On Friday, the Cincinnati Bengals pulled what some are calling an "expected surprise" by extending the contract of head coach Marvin Lewis through 2017. Talks between the parties had been ensuing since the conclusion of the 2015 season, and though feelings are mixed on the extension because of Lewis' 0-7 playoff record as a head coach, many believed it would happen regardless.
Around the same time the Bengals and Lewis were talking about an extension, their offensive coordinator, Hue Jackson left to assume the vacant head coaching position with the Cleveland Browns. Upon his leaving for the AFC North rival, Mike Silver of the NFL Network had a vague report about a last-ditch effort to hang on to Jackson by their offering a head coaching succession plan before leaving. Now, with Lewis' newest extension, there appears to be more details on this supposed succession plan, per Silver and CBS Sports' Will Brinson.
According to Mike Silver on NFL Network, when discussing contract extensions, Lewis went to Bengals owner Mike Brown and offered him a deal that involved a succession plan for Jackson.
But Brown didn't want to put anything in writing guaranteeing Jackson a job in two years and the talented offensive coordinator bolted.
"With Hue Jackson, his offensive coordinator, a hot head coaching candidate, Marvin Lewis went to Hue Jackson and together they hatched a plan that would have kept Hue Jackson on with a two-year succession plan at which point Marvin Lewis would step down," Silver said. "They went and shopped that to owner Mike Brown, who did not want to put that in writing."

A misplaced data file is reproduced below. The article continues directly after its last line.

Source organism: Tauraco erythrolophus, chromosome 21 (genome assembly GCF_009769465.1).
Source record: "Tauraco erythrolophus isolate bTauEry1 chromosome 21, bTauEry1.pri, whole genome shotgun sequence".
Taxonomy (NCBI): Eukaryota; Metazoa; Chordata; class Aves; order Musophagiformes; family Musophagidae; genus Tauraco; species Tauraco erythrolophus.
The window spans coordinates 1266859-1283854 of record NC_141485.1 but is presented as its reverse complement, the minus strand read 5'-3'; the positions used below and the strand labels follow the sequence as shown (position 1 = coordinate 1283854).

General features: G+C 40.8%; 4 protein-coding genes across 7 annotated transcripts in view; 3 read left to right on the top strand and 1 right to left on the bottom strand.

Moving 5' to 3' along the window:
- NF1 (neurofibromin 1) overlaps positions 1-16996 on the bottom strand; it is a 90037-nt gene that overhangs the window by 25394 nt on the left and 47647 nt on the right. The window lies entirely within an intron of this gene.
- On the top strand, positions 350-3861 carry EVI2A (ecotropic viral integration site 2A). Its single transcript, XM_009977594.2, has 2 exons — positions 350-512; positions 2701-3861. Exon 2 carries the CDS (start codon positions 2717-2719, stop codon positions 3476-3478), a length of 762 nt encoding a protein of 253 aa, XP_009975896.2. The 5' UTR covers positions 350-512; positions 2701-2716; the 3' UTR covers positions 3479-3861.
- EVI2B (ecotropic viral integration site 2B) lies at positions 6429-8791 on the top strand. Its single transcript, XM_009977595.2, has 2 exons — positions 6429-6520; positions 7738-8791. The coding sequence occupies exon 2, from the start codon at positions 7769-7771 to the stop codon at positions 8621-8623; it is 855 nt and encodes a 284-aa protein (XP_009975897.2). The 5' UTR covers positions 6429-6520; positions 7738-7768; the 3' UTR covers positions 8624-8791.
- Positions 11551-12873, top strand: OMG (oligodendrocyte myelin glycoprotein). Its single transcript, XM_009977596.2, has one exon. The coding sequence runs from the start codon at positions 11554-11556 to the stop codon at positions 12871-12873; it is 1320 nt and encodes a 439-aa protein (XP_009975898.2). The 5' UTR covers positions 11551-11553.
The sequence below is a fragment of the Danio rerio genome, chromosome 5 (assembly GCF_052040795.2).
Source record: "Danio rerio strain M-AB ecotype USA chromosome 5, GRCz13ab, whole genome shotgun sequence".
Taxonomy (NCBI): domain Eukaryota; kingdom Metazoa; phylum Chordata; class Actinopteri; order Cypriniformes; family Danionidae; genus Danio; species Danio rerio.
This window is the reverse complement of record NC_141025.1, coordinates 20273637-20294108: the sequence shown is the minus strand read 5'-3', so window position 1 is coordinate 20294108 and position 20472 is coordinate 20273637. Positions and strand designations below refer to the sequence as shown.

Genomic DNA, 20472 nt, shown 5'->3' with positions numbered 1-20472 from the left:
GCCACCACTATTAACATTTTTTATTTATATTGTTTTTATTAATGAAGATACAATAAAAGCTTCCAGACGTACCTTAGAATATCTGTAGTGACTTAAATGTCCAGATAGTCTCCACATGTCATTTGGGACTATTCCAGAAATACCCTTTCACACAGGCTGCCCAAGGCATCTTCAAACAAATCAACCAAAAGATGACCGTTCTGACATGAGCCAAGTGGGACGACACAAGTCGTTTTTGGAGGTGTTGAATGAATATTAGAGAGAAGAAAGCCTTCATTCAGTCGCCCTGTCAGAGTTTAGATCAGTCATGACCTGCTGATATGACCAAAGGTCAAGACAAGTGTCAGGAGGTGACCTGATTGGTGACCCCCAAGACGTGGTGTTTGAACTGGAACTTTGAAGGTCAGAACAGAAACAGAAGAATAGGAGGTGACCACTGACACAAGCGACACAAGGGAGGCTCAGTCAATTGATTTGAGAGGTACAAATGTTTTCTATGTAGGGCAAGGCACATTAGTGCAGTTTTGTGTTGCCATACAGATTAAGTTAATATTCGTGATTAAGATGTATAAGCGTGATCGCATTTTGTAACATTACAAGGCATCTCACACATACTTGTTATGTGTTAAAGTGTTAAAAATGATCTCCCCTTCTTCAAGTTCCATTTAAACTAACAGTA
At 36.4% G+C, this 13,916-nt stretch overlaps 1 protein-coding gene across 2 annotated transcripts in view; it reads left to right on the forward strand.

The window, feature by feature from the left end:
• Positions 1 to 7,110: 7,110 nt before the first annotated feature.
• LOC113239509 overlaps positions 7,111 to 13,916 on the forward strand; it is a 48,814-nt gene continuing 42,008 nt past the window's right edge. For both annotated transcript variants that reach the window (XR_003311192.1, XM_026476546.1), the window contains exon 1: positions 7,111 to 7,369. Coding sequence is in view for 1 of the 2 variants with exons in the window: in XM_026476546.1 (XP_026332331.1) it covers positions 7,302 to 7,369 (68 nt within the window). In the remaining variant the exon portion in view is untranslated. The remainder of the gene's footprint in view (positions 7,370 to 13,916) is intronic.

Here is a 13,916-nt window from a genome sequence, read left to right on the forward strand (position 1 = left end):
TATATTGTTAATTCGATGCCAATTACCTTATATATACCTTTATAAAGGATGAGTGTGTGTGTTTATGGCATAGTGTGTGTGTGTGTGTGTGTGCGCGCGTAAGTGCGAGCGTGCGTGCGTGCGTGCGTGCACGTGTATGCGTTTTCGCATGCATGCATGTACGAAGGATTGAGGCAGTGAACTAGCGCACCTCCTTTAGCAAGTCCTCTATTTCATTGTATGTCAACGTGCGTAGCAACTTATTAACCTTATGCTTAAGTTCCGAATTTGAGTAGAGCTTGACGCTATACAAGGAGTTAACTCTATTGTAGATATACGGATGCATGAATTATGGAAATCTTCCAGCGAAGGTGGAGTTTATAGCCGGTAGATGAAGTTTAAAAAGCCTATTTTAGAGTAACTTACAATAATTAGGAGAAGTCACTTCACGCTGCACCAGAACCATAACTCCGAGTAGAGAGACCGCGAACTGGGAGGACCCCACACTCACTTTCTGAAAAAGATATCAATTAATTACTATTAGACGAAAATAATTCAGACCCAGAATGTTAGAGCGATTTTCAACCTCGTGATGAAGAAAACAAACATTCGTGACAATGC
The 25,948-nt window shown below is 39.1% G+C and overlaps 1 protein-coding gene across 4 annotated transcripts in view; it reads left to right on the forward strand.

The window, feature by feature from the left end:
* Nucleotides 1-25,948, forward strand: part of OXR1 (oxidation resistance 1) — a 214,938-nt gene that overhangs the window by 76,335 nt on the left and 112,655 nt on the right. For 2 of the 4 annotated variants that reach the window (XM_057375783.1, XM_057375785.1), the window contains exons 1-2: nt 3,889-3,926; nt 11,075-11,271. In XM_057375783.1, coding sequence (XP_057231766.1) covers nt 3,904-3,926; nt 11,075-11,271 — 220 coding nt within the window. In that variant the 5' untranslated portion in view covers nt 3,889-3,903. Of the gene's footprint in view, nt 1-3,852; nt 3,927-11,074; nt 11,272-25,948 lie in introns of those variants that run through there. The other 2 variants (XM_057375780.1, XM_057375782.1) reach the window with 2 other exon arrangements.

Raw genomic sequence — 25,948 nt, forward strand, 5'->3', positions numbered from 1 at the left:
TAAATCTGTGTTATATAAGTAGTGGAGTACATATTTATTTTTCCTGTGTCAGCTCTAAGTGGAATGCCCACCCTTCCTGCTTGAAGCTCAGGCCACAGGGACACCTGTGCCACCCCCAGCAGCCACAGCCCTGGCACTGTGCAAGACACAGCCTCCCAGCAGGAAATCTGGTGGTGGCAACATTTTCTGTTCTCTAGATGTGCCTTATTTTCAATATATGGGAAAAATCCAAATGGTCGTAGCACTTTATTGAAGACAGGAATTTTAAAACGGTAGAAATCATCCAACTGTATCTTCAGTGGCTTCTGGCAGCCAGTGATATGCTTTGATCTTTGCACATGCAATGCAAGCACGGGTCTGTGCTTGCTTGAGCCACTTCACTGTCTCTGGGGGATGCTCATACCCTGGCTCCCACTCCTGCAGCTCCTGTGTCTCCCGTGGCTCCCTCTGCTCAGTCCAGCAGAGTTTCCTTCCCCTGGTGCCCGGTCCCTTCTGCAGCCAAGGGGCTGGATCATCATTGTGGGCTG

Before we paint the embattled Bengals owner in a familiar bad light, Brinson noted that Brown was interested in the idea, just not the part of putting some sort of guarantee in writing. It's somewhat understandable, given that no one can truly predict what could happen with the franchise over the course of two years, as well as it being a bit of a groundbreaking notion in a football coach's contract.
Still, Brown's reluctance to put something in writing to hang on to Jackson ended up seeing Jackson walk out the door. Not only did Jackson bail for a promotion with a division rival, he landed with the team most hated by the Brown family, going back to the days of his father, Paul, and his bitter feud with Art Modell. Lewis and Jackson will face off twice a year in "The Battle of Ohio".
A lot of questions will continue to be asked with Lewis' fourth extension since 2012. Did Brown make the right decision in not doing what was needed to hang on to Jackson? Will Lewis move to a front office role with the team after he stops taking these rental-like agreements from the Bengals? And, most importantly, is Lewis the coach to lead the Bengals to a championship in these next two years?